Time to replace bonds with gold in your portfolio?
Kitco Commentaries | Opinions, Ideas and Markets Talk
Featuring views and opinions written by market professionals, not staff journalists.
Recently, the WGC published a fresh Investment Update entitled It may be time to replace bonds with gold.Is it?
According to the report, investors are now facing the environment with flat to inverted yield curves, stock valuations at extreme levels that historically preceded meaningful stock sell-offs, and an increasing set of geopolitical concerns, including trade tensions, Brexit and Middle East turmoil. Given this backdrop, gold should be part of each investment portfolio as a safe-haven asset.
However, the WGC claims that gold has an even greater role to play today. This is because the central banks have shifted to a new regime of easy monetary policy, thus reducing expected bond returns. The point is that with negative yielding debt at all-time highs, gold may become a more attractive portfolio diversifier.
After all, the opportunity costs of holding gold have declined recently thanks to the central banks’ dovish shift and ultra-low bond yields. Normally, the fact that gold does not pay any interest or dividends can deter investors, but in a crazy world of negative interest rates totaling more than $17 trillion (that’s about 30 percent of all investment-grade securities bearing sub-zero yields), the opportunity costs of holding gold have decreased substantially or even transformed into competitive advantage.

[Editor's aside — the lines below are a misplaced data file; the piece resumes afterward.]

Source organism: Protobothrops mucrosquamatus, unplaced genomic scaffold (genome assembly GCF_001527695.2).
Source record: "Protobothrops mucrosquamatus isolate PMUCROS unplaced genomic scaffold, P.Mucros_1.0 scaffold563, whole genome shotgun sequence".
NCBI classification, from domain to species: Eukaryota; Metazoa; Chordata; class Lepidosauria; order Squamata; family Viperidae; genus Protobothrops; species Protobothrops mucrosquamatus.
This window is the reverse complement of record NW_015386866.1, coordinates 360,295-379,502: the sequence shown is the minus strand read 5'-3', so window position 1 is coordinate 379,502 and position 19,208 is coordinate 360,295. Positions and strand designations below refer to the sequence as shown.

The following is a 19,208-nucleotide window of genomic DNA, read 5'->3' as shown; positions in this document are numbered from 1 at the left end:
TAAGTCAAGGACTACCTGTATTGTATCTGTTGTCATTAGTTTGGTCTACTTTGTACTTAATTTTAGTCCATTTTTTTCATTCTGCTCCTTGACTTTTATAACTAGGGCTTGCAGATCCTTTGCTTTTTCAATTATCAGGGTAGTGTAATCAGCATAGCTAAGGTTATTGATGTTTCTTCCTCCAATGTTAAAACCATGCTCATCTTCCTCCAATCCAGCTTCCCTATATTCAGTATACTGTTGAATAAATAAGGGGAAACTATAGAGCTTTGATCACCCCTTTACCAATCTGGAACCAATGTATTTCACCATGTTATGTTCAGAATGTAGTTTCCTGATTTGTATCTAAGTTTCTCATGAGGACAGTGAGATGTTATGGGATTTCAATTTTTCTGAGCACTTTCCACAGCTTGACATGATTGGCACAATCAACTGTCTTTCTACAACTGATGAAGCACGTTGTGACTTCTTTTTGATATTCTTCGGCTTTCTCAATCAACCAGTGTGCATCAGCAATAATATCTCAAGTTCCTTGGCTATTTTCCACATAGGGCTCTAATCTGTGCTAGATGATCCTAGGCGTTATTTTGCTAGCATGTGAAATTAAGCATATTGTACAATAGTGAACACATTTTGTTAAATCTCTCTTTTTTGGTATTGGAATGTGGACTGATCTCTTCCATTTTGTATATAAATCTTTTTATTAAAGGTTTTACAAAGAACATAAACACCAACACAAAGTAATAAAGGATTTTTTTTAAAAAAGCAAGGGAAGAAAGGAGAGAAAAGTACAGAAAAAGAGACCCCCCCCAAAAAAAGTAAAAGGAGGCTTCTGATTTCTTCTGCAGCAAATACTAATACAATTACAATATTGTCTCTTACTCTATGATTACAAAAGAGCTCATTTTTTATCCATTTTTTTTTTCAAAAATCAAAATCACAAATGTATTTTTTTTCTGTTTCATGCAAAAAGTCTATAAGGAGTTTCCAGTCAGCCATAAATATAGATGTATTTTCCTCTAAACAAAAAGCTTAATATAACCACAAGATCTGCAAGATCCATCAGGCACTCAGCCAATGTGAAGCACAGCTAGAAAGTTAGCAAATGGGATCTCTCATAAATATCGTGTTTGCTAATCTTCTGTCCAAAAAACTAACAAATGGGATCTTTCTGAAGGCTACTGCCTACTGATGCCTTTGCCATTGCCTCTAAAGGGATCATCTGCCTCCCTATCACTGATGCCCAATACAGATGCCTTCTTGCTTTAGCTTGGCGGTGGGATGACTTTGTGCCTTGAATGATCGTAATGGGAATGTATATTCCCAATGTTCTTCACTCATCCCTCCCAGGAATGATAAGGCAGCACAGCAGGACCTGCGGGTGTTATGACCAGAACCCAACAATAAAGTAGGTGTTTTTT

Hence, it seems that replacing some bonds with gold could be reasonable, especially since that the yellow metal has historically performed well in the year following a dovish U-turn in the Fed’s stance, and it also performed exceptionally well when real interest rates were negative or just close to zero.
An analysis based on historical returns, when interest rates were at more normal levels, suggests that gold should amount to 2-10 percent of the investment portfolio, depending on the particular asset composition and the risk taken. But adjusting the model for lower expected returns for bonds in a low interest rate environment we face today, the optimal gold allocations increases by an additional 1-1.5 percentage point to 3-11.5 percent of the investment portfolio.
OK, would you like to know what I think about the WGC’s newest investment update, and whether it makes sense? If so, I encourage you to read the full version of today’s Fundamental Gold Report, which assesses and develops the WGC’s research. In order to receive the following (posted bi-weekly) analyses and stay informed on all things fundamentally golden, please subscribe now on our website. Right now the first 3 weeks of subscription are for mere $9 – we encourage you to catch the discount while it’s still available.